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Judge orders owner of defunct trade schools to return property


A U.S. Bankruptcy Court judge has ordered the owner of a defunct chain of career training schools to return property worth more than $750,000 to its parent company after finding that he transferred the property to himself and his family shortly before the company filed for bankruptcy in 1990.

David Lawson, the owner of National Business School, was ordered to return a $650,000 commercial property in Gaithersburg and almost $133,000 to the school's parent company, Market Tire Education Services Inc., according to an order signed Monday by Bankruptcy Court Judge L. Edward Friend II in Rockville.

Mr. Lawson is the sole owner of Market Tire.

The court also authorized James P. Koch, a Baltimore attorney and the court-appointed trustee in the case, to sell the property.

Market Tire Educational Services ran auto repair training schools in Washington and on Hilton Avenue in Baltimore, said Michael Waller, a spokesman for Mr. Koch. The company also ran a law enforcement training school in Washington, and Mr. Lawson kept his office in Rockville, Mr. Waller said.

The schools closed in late 1989 or early 1990, said Michael Tankersley, an attorney for Public Citizen Litigation Project in Washington who represents former students at the Washington-area schools. in a class action suit filed against the U.S. Department of Education and others.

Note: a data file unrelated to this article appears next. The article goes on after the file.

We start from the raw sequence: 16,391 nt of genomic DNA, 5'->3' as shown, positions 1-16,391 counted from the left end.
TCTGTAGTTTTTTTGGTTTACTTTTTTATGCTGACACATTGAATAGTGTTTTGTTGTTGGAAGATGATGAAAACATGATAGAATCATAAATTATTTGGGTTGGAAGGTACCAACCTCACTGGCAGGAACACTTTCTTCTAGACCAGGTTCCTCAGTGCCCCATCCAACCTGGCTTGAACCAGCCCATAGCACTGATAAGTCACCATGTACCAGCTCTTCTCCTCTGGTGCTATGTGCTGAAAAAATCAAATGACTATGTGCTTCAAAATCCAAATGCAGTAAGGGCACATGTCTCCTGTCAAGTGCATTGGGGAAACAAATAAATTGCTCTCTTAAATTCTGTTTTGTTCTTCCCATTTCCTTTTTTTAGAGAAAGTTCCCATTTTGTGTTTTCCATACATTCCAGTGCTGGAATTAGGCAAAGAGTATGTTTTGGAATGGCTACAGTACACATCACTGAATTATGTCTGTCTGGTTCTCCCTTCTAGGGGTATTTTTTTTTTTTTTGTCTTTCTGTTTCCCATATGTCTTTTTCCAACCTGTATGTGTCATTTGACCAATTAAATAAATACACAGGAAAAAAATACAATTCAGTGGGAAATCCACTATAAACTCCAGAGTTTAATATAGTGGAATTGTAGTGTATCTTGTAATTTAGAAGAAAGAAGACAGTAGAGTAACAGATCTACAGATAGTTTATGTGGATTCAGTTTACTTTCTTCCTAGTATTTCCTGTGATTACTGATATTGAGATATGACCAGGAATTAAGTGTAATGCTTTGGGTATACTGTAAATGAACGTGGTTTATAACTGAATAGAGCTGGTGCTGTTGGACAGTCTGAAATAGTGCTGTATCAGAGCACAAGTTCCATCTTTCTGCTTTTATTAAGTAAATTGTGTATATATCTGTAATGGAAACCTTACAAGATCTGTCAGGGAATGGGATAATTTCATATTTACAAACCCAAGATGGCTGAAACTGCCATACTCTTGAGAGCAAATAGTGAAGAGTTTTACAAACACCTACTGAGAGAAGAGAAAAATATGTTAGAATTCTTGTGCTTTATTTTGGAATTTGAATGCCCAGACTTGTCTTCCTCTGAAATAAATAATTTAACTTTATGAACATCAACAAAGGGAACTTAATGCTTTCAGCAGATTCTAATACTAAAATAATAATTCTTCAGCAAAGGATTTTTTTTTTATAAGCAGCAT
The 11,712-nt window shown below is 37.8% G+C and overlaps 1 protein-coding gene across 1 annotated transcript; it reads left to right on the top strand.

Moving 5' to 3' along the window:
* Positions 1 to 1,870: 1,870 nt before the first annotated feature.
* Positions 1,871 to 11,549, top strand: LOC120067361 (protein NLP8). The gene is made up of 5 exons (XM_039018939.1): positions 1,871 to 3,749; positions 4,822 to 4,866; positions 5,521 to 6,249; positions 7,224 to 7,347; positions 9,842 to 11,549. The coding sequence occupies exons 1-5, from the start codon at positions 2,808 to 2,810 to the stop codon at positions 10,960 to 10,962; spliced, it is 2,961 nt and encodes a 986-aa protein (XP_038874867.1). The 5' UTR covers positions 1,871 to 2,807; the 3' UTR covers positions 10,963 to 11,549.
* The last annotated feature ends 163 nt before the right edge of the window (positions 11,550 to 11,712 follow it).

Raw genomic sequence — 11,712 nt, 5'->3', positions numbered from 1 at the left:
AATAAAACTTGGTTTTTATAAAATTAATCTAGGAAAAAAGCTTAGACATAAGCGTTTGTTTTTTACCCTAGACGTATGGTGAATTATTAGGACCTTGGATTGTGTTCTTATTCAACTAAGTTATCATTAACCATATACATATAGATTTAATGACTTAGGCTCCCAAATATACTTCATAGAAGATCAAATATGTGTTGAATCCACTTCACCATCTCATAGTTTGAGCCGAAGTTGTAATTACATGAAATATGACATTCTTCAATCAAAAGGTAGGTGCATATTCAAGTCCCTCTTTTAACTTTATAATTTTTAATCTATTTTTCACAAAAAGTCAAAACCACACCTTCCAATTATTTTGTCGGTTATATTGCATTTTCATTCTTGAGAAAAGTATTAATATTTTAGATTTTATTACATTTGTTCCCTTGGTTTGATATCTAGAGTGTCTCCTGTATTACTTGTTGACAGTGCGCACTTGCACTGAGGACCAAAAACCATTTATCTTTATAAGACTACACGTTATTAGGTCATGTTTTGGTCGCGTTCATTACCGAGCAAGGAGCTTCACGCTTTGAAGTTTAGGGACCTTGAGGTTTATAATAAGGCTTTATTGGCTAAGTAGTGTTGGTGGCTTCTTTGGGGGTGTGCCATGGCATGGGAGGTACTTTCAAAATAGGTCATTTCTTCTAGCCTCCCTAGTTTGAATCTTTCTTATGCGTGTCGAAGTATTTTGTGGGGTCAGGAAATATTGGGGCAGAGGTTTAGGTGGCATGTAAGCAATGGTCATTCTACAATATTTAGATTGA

The former students claim in the suit that they paid tuition for National Business School training with federally guaranteed student loans and were stuck with loan bills when the school closed before they completed their education. Other students represented in the suit allege that they found their education worthless and claim they were defrauded, Mr. Tankersley said.

In the suit, the students seek can cellation of their loan obligations. Mr. Lawson and Market Tire are not defendants in that action.

The transfer of the real estate, a tire store in Gaithersburg, to a partnership led by Mr. Lawson and his wife was designed to raise money to pay back tuition to dissatisfied students, but the students were never paid, Mr. Koch and Mr. Tankersley said.

Mr. Koch said Mr. Lawson also converted company equipment, a 1984 Porsche and nine life insurance policies worth $67,000 to himself or his family. Judge Friend dismissed Mr. Koch's request to require Mr. Lawson to return an additional $182,000 in cash he had transferred from the company to himself and $78,000 in payments to a bank creditor for land titled to Mr. Lawson personally, said Stephen A. Bogorad, Mr. Lawson's attorney.

"While a lot of money was paid out of the company, David Lawson also put a lot of money in [the company] and paid a lot of bills," Mr. Bogorad said. He said Mr. Lawson put $500,000 into Market Tire Educational Services in the months before the bankruptcy, personally and through another company he controls.

Market Tire Educational Services filed in August 1990 for court supervision under Chapter 7 of the U.S. Bankruptcy Code, which applies when a business owner plans to liquidate the company rather than restructure it. The company had more than $2 million in liabilities and virtually no assets at the time, Mr. Koch said.

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